Bad broadband data —
The FCC likely counts millions of unserved homes as having broadband.
A new broadband mapping system is starting to show just how inaccurate the Federal Communications Commission’s connectivity data is.
In Missouri and Virginia, up to 38% of rural homes and businesses that the FCC counts as having broadband access actually do not, the new research found. That’s more than 445,000 unconnected homes and businesses that the FCC would call “served” with its current system.
Given that the new research covered just two states with a combined population of 14.6 million (or 4.5% of the 327.2 million people nationwide), it’s likely that millions of homes nationwide have been wrongly counted as served by broadband. A full accounting of how the current data exaggerates access could further undercut FCC Chairman Ajit Pai’s claims that repealing net neutrality rules and other consumer protection measures have dramatically expanded broadband access. His claims were already unconvincing for other reasons.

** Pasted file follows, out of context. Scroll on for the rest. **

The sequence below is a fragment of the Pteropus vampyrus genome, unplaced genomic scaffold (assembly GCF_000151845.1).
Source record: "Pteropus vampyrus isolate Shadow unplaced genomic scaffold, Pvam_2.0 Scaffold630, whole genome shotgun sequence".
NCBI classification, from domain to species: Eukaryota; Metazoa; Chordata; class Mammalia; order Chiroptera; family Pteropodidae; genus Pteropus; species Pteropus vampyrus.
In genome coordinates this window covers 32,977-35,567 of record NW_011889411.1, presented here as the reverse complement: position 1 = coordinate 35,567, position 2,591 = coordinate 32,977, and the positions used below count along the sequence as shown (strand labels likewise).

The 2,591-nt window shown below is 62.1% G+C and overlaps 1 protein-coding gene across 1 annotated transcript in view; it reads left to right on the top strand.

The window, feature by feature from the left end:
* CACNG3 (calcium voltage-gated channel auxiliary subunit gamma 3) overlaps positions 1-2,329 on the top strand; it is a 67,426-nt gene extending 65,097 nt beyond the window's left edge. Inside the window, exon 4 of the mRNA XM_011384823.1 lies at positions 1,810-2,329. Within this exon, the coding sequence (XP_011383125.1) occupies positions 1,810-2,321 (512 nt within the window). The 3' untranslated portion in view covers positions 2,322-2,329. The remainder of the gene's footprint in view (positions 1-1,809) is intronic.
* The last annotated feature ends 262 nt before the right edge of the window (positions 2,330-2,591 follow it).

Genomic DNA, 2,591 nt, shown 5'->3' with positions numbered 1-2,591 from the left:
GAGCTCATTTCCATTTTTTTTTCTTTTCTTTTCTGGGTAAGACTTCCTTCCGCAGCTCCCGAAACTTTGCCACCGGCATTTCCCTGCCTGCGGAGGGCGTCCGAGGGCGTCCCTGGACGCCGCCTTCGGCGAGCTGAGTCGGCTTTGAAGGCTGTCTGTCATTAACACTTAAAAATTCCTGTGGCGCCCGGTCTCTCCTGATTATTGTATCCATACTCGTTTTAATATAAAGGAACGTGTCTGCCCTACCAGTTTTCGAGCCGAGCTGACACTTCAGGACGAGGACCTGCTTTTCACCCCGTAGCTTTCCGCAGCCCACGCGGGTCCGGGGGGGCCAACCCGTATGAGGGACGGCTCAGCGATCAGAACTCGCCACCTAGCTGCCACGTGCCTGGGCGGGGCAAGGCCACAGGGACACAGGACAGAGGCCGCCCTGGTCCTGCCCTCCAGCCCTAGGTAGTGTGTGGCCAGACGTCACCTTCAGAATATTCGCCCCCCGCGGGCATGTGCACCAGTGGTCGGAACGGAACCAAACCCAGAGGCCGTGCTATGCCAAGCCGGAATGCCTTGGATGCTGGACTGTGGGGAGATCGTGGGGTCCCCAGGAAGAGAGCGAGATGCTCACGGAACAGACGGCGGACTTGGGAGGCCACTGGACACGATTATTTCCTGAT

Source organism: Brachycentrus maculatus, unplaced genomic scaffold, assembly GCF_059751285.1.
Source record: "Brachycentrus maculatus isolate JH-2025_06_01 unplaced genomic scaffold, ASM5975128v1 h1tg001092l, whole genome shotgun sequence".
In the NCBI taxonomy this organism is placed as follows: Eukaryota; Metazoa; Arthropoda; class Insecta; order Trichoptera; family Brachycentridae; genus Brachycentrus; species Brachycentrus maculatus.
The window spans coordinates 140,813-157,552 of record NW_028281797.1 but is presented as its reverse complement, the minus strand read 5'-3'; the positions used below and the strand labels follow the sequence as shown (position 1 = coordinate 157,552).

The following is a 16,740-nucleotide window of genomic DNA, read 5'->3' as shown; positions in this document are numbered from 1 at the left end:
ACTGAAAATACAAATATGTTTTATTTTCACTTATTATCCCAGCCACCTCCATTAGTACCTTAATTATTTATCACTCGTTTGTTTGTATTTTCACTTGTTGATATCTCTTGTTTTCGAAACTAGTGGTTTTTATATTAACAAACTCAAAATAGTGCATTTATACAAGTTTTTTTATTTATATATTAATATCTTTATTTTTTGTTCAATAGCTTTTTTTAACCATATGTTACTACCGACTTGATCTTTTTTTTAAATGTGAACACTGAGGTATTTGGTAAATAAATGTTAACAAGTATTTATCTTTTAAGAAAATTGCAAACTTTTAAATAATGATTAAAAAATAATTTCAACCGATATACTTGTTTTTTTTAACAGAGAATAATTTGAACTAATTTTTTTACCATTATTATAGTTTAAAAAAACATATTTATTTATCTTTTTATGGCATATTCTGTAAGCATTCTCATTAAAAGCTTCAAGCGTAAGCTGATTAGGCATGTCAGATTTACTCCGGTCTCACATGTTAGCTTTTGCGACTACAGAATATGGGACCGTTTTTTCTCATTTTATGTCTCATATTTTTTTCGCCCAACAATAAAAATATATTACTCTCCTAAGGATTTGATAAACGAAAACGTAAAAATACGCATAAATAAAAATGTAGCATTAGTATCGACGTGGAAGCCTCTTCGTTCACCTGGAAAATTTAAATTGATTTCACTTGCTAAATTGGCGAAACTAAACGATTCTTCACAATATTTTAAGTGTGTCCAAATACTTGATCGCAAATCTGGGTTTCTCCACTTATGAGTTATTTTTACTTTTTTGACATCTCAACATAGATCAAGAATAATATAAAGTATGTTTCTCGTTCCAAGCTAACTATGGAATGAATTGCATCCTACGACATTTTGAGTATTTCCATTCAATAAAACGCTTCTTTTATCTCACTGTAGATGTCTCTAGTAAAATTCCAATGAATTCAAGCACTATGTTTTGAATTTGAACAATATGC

The new research was conducted by CostQuest Associates, a consulting firm working for USTelecom, an industry lobby group that represents AT&T, Verizon, CenturyLink, Frontier, and other fiber and DSL broadband providers. USTelecom submitted a summary of the findings to the FCC on Tuesday. The two-state pilot was intended to determine the feasibility of creating a more accurate broadband map for the whole US.
Why the FCC’s current data is wrong
The key problem with today’s maps is that the FCC’s Form 477 data-collection program that requires ISPs to report census-block coverage lets an ISP count an entire census block as served even if it can serve just one home in the block. It has always been known that this approach could undercount the number of unserved homes, but it was never clear exactly how far off the numbers were.
The FCC’s latest numbers suggest that 21.3 million Americans lack access to fixed broadband with speeds of at least 25Mbps down and 3Mbps up. But those numbers are based on the faulty census block data.